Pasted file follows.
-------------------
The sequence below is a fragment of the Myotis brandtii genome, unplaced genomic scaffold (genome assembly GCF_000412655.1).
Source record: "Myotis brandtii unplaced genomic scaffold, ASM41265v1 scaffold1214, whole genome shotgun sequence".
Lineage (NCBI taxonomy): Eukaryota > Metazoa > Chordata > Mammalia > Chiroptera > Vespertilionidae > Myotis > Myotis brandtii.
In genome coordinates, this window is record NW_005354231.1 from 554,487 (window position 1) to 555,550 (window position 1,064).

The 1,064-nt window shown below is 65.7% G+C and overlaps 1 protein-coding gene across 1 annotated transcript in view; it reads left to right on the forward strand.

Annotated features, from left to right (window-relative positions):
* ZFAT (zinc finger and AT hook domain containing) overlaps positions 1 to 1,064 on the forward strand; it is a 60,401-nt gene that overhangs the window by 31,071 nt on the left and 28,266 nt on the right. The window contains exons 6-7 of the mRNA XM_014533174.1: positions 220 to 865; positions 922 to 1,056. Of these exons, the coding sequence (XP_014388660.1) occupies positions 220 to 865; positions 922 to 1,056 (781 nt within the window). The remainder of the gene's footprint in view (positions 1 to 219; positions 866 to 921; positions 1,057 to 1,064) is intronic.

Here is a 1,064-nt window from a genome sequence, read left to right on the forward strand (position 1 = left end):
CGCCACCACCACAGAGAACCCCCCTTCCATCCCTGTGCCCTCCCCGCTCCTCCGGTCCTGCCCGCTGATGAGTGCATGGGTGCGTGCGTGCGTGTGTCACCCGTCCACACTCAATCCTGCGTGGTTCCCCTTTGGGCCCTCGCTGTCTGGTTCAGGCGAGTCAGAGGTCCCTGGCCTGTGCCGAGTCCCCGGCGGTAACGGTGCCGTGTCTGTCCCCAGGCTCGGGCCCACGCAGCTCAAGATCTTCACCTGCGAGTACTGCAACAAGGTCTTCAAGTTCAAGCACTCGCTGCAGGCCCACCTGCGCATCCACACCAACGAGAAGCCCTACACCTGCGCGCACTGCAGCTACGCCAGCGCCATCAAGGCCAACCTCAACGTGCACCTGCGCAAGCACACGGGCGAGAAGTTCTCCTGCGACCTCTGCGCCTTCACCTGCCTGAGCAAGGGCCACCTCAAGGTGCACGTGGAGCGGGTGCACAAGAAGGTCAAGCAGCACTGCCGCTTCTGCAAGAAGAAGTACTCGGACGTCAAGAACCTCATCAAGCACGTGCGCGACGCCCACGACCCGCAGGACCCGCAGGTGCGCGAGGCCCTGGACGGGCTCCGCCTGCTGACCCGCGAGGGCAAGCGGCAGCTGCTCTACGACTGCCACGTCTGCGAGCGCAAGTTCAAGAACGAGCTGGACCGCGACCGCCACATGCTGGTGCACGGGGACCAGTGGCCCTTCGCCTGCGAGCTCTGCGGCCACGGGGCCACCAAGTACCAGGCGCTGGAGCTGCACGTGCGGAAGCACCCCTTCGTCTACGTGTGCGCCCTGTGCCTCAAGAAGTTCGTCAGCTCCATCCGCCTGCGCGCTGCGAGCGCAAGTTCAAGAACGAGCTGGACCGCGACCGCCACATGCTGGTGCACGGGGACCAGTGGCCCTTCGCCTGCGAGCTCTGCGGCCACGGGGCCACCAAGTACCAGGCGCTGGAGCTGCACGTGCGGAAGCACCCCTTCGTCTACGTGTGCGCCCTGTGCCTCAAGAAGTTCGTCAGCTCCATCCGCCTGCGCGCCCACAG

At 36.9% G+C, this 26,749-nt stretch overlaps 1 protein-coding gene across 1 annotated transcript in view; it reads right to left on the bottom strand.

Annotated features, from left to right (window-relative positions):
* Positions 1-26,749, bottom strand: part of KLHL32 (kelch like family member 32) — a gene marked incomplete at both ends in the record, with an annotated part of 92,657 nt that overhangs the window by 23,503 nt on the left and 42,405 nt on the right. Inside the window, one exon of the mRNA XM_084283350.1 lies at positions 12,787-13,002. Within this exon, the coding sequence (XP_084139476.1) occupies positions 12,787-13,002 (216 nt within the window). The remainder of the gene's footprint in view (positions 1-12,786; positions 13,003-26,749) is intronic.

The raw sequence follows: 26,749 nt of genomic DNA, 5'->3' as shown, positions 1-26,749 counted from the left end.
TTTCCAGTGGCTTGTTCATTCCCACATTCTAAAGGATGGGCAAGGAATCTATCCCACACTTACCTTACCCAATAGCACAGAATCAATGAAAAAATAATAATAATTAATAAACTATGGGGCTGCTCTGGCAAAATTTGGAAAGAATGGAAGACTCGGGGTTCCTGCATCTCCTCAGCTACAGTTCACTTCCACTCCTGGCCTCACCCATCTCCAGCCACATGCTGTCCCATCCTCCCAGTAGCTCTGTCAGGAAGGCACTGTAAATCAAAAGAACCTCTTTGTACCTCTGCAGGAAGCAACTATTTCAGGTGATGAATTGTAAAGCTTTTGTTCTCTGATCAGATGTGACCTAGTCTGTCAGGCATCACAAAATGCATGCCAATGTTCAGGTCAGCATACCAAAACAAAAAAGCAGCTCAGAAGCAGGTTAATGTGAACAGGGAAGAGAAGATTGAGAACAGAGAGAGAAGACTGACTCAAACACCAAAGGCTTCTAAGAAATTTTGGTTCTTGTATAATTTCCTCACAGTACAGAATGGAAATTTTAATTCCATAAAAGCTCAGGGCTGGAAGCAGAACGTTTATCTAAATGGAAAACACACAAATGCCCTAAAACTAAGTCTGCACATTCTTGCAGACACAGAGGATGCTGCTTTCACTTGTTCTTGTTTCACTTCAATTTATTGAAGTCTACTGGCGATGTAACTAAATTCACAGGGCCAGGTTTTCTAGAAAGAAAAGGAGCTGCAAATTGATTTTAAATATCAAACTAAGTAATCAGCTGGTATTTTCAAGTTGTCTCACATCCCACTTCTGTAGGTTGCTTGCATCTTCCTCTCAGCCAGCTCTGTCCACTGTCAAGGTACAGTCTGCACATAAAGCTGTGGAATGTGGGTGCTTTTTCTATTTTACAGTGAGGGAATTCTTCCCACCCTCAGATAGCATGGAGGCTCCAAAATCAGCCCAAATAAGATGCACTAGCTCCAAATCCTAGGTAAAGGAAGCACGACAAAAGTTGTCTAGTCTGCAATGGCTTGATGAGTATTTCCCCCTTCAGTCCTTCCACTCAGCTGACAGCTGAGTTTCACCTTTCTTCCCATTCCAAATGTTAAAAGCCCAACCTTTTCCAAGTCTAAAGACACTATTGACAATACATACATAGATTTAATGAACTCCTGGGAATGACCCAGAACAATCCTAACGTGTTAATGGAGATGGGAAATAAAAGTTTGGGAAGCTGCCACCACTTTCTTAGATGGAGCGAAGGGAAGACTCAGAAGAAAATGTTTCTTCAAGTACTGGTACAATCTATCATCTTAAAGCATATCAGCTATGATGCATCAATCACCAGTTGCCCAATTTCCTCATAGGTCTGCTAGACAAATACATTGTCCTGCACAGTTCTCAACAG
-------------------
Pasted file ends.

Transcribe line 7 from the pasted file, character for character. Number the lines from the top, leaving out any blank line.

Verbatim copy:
* ZFAT (zinc finger and AT hook domain containing) overlaps positions 1 to 1,064 on the forward strand; it is a 60,401-nt gene that overhangs the window by 31,071 nt on the left and 28,266 nt on the right. The window contains exons 6-7 of the mRNA XM_014533174.1: positions 220 to 865; positions 922 to 1,056. Of these exons, the coding sequence (XP_014388660.1) occupies positions 220 to 865; positions 922 to 1,056 (781 nt within the window). The remainder of the gene's footprint in view (positions 1 to 219; positions 866 to 921; positions 1,057 to 1,064) is intronic.